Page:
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Old 01-11-2010, 03:44 PM
 
38,845 posts, read 22,970,082 times
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Quote:
Originally Posted by noetsi View Post
I have asked people repeatedly over the years what southern "right" other than slavery was threatened by the North in 1861. None of those who assert states rights, or alternate causes for the war, have ever come up with a right other than slavery that was threated. Given the limited capacity of the federal government, there was virtually no way they could threaten rights in the south before the south left the union, when there presence in the south was small to non-existent. Moreover, even the most reductionist interpretations of the US constitution don't deny that the federal government had the right to raise and spend money.

If one listens to what was said by those who left the Union, including the formal written statements of southern conventions, it is clear that slavery was the central nearly the entire issue. All of the other points were mild to non-existent in comparison and would never have led to war. Rather ironically there is no evidence Lincoln intended to end slavery in the South so even that right was not truly at risk - only the right to bring slaves into territories outside the states (which obviously was not a state right as the control of the territories had always belonged to the federal government). Had the south not suceeded, slavery would have gone on far longer than it did.

Its truly silly to argue that the churches, which often did not come out against slavery, did so because they were paid by northern industrialist. In fact, abolitionism was not dominant in most churches and harmed the financial interests of industrialists who lost heavily when southern cotton trade was disrupted (in many cases they also had direct investments in the south).
I'll give it a shot. The Southern region of the country, by virtue of having a rural and therefore sparser population, was in danger of losing its voice in the federal government, where the number of representatives from urban and industrializing states outnumbered them. The fact that Southern input might no longer have any influence might have been illustrated by the election of a President who was not even on the ballot in any of the Southern states. Somehow, when your votes don't count at all, it makes you feel a bit disenfranchised. Then, when you take into account the demographics of the period, that urban populations grow faster than rural populations, that immigration to the country was 90% to the urban, industrialized north, you might think that the situation will grow worse. That, in fact, there might very shortly come a time when the federal government will simply dictate to you the will of the majority, that majority being urban, industrialized Northerners who don't have the interests of the South in mind when they pass legislation.

 
Old 01-11-2010, 03:44 PM
 
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Its a fasinating question, and a testimony to our ability to rationalize vast wrongs if Americans do them, whether slavery was worse than the policies of Saddam. By any definition slavery was a horrific institution - even if you ignore things like lynchings, castration, and selling families to different states. Most Iraqis in 2002 had more rights than slaves did in the south in 1861 and were less subject to physical harm as well
 
Old 01-11-2010, 03:46 PM
 
1,308 posts, read 2,454,846 times
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Quote:
Originally Posted by DC at the Ridge View Post
I'll give it a shot. The Southern region of the country, by virtue of having a rural and therefore sparser population, was in danger of losing its voice in the federal government, where the number of representatives from urban and industrializing states outnumbered them. The fact that Southern input might no longer have any influence might have been illustrated by the election of a President who was not even on the ballot in any of the Southern states. Somehow, when your votes don't count at all, it makes you feel a bit disenfranchised. Then, when you take into account the demographics of the period, that urban populations grow faster than rural populations, that immigration to the country was 90% to the urban, industrialized north, you might think that the situation will grow worse. That, in fact, there might very shortly come a time when the federal government will simply dictate to you the will of the majority, that majority being urban, industrialized Northerners who don't have the interests of the South in mind when they pass legislation.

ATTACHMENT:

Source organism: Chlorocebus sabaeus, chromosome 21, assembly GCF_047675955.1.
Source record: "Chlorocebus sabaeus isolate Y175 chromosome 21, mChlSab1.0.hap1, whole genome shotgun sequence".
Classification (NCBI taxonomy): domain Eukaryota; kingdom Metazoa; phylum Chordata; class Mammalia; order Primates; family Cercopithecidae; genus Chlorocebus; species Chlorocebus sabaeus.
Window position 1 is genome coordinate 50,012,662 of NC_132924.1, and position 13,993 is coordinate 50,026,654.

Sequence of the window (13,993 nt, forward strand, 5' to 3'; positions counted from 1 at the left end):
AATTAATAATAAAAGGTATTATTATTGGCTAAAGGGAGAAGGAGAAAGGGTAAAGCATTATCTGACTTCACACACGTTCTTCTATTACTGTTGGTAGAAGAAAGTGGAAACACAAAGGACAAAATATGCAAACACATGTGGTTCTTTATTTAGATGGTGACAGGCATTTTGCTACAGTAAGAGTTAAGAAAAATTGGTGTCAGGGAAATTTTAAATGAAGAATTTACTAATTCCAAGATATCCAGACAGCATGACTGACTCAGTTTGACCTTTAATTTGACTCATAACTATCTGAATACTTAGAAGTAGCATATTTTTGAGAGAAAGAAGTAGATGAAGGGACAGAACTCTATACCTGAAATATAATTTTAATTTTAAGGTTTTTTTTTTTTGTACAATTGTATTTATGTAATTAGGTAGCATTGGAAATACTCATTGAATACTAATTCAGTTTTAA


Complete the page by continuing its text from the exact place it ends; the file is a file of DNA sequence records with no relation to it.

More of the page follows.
While I agree with the analysis, I dont see any constitutional or other right involved there. Its essentially arguing that the political and financial well being of the south would have been harmed, which even if true (and I doubt it is true) is not a right in the US constitution or any where else I am aware of. You don't have a right to win elections.
 
Old 01-11-2010, 03:53 PM
 
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Quote:
Originally Posted by noetsi View Post
Here is a simple question (well two):

1)What southern right was threatened other than slavery in 1861 (please don't say tarrifs, the US government is given specific authority in the US constitution - which all the southern states had ratified - to raise and spend money)?

2) If slavery had been abolished in 1840 would there have been a civil war in 1861?

Regardless, southern efforts to protect slavery was doomed. It was economically inefficient as well as morally indefensible to a Western state - the south was one of only two western states (the other being Brazil) that retained it in 1861. So to was retaining the "right" to move slaves into the new territories that many southerners saw as critical. One historian analyzing efforts to do so in New Mexico in the 1850's (when it was protected by law and the only place it might have conceivably moved to) noted that only a handful of slaves came into that territory. It was against not only the culture, but the economic and physical realities of the region.

The south used what can be, at best, said to be dumb logic in leaving the Union.
No, they used dumb rhetoric. The logic is this, in a democracy power rests in the hands of the voters. More voters, more power. Urban versus rural, urban wins hands down every time. As evidenced by the election of Lincoln, who was the urban North's candidate, and who required no votes from any other region of the country in order to assume office. Regardless of the fact that the other regions of the country, by landmass, dwarfed the region where he was elected from. At some point, a region that is by design, economically, socially and culturally rural and agrarian has to logically conclude that, when it is tied to another region that is urban and in the process of industrializing, that it's not going to be able to muster the voters in that union to effectively address its own regional issues. Especially as the urban region's population is growing exponentially. Even in a representative system, the other region's number of representatives will simply outnumber the rural region's representation, and when the majority rules, the minority loses.